There are many elements that go into being a successful general manager, the biggest one is accepting the harsh reality of the business side of hockey. The Islanders Lou Lamoriello is a great example of being a stone-cold executive, even Vegas’ George McPhee has an icy side. Maybe it’s education, or it comes with experience. Pacioretty felt the chill up in Montreal where he was constantly made the scapegoat. From the fans, media, to team executives, #67 had a lot on his plate. However, he still managed to score 226 goals for the Canadiens. Pacioretty accepted his high-profile role as an American captain in Montreal, and professionally handled his daily responsibilities, no matter how combative they were. In the end, he was traded by the organization he gave it all for, and it didn’t phase him. By then, he had already been schooled about the dirty business.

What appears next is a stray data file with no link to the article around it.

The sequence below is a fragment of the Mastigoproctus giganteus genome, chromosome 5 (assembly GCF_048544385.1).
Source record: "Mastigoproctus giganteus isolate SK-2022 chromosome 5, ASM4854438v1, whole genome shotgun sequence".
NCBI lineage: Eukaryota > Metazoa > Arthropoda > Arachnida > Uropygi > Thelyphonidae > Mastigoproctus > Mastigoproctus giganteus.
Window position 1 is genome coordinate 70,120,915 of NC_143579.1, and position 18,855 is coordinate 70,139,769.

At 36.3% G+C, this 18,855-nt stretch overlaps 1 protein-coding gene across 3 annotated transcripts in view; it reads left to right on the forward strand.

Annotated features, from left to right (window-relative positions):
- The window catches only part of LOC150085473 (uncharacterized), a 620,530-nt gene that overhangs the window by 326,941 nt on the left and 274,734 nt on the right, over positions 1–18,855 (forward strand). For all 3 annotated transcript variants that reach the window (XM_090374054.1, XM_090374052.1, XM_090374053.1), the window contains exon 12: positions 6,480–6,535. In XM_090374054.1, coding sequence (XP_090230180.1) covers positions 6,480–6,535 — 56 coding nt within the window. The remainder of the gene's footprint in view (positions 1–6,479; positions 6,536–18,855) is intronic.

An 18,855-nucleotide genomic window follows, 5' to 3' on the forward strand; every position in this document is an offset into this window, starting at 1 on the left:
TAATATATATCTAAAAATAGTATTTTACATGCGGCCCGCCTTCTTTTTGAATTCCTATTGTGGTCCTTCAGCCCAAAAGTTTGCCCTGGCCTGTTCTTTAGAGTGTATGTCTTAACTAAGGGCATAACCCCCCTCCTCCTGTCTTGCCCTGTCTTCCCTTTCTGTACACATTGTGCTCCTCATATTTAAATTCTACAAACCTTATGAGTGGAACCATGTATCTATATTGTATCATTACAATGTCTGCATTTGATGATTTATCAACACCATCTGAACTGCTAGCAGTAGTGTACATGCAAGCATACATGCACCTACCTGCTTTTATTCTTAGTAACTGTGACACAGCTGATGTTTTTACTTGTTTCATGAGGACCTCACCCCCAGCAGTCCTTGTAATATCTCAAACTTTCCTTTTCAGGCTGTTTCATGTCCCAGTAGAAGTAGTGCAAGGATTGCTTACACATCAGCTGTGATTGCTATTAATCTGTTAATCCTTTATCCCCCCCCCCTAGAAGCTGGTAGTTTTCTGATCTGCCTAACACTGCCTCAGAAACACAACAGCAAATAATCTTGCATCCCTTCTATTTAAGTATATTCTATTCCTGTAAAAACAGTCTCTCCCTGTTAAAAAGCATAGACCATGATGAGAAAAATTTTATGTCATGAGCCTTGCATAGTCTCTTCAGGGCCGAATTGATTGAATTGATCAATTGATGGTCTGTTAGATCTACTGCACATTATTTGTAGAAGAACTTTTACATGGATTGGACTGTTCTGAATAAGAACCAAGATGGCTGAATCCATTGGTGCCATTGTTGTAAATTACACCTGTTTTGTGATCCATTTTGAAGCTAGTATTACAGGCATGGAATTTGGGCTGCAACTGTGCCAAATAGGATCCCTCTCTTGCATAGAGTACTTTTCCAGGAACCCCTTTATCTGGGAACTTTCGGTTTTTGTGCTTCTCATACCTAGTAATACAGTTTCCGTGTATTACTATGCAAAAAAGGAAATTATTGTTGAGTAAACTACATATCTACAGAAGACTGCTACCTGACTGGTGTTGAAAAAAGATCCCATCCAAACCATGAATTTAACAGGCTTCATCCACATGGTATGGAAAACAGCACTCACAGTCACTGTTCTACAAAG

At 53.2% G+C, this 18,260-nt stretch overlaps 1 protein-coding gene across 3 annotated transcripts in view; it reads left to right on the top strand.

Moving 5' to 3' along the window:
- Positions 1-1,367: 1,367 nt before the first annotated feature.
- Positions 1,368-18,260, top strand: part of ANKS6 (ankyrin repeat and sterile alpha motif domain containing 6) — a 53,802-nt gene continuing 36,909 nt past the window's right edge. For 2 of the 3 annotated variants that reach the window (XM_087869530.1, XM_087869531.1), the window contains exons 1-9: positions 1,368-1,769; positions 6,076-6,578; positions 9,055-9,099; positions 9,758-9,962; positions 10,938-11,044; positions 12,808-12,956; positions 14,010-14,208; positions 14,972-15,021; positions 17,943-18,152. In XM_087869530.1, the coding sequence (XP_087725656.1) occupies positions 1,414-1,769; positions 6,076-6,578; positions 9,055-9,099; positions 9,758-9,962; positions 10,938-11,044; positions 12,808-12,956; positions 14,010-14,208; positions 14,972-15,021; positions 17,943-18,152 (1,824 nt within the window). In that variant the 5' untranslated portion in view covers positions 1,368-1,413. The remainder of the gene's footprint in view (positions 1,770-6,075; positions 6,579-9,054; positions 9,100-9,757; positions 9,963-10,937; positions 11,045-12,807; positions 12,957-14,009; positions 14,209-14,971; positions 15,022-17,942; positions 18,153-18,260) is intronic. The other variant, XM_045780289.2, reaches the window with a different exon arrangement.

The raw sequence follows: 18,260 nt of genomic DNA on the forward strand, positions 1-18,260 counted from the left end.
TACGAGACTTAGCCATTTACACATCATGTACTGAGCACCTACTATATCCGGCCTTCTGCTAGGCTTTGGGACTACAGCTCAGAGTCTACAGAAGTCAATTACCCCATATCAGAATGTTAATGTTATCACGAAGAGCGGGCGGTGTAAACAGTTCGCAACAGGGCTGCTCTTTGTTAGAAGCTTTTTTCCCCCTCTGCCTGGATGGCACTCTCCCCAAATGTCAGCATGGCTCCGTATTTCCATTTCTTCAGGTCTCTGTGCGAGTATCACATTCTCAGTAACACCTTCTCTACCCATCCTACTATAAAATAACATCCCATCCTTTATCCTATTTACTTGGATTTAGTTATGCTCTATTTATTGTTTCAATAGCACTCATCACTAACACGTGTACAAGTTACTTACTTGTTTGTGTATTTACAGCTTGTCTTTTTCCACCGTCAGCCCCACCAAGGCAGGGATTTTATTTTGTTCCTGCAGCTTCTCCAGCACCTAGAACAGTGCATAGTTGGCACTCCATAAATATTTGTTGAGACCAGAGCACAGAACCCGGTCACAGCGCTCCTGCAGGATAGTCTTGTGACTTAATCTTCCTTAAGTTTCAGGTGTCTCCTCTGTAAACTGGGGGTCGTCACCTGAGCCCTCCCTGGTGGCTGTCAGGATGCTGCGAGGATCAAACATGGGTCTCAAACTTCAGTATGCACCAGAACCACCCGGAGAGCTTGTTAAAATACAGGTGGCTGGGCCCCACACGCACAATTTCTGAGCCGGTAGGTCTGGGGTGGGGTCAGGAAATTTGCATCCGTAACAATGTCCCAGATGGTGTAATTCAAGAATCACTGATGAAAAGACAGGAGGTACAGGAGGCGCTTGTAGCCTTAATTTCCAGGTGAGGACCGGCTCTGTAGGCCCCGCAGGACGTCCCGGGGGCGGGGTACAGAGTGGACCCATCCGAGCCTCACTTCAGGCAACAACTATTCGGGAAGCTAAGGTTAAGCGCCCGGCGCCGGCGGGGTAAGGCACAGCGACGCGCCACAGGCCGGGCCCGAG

After one year at his local high school, Pacioretty moved on to a hockey prep school, then to the USHL, and lastly the University of Michigan before becoming an NHL player. Since the age of 15, the Connecticut native was heavily recruited and scouted, so he’s well aware of that process.
As captain, Pacioretty needed to work the room and find balance with all of his teammates. Even loud, overbearing teammates like PK Subban. Being captain allowed him insight on how the team was built. What the front office was doing right and what went wrong. With several failed seasons in Montreal, I’m sure the 31-year-old veteran took note of the poor decisions made by the organization.
His experience early on with the recruitment stage, witnessing of building up and tearing down rosters, adding in his tough skin and Pacioretty has the resume to become a future general manager. (written by Jason)